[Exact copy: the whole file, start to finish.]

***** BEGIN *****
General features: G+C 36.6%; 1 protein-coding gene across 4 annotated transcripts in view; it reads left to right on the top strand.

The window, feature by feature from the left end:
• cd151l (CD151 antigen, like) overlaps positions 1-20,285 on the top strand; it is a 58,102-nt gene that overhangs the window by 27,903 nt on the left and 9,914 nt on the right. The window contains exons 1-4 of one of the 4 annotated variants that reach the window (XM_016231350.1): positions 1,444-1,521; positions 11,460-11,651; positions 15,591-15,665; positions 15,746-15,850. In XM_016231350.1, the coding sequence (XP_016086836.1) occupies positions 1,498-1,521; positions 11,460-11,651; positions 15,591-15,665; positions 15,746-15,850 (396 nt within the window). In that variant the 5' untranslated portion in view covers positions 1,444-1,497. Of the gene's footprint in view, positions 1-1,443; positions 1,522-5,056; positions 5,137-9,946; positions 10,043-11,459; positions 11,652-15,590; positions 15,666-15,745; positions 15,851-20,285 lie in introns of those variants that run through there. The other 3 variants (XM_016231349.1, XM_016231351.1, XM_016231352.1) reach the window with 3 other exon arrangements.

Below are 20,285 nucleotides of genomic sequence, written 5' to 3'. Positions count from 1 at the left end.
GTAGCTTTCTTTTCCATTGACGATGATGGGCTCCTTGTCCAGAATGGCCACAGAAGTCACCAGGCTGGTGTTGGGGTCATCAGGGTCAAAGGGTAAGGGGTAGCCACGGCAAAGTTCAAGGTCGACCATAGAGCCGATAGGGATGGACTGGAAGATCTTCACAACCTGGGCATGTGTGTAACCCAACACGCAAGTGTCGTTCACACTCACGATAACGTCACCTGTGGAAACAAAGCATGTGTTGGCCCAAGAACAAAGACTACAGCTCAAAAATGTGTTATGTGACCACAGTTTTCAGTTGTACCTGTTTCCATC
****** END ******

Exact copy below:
General features: G+C 36.6%; 1 protein-coding gene across 4 annotated transcripts in view; it reads left to right on the top strand.

The window, feature by feature from the left end:
• cd151l (CD151 antigen, like) overlaps positions 1-20,285 on the top strand; it is a 58,102-nt gene that overhangs the window by 27,903 nt on the left and 9,914 nt on the right. The window contains exons 1-4 of one of the 4 annotated variants that reach the window (XM_016231350.1): positions 1,444-1,521; positions 11,460-11,651; positions 15,591-15,665; positions 15,746-15,850. In XM_016231350.1, the coding sequence (XP_016086836.1) occupies positions 1,498-1,521; positions 11,460-11,651; positions 15,591-15,665; positions 15,746-15,850 (396 nt within the window). In that variant the 5' untranslated portion in view covers positions 1,444-1,497. Of the gene's footprint in view, positions 1-1,443; positions 1,522-5,056; positions 5,137-9,946; positions 10,043-11,459; positions 11,652-15,590; positions 15,666-15,745; positions 15,851-20,285 lie in introns of those variants that run through there. The other 3 variants (XM_016231349.1, XM_016231351.1, XM_016231352.1) reach the window with 3 other exon arrangements.

Below are 20,285 nucleotides of genomic sequence, written 5' to 3'. Positions count from 1 at the left end.
GTAGCTTTCTTTTCCATTGACGATGATGGGCTCCTTGTCCAGAATGGCCACAGAAGTCACCAGGCTGGTGTTGGGGTCATCAGGGTCAAAGGGTAAGGGGTAGCCACGGCAAAGTTCAAGGTCGACCATAGAGCCGATAGGGATGGACTGGAAGATCTTCACAACCTGGGCATGTGTGTAACCCAACACGCAAGTGTCGTTCACACTCACGATAACGTCACCTGTGGAAACAAAGCATGTGTTGGCCCAAGAACAAAGACTACAGCTCAAAAATGTGTTATGTGACCACAGTTTTCAGTTGTACCTGTTTCCATC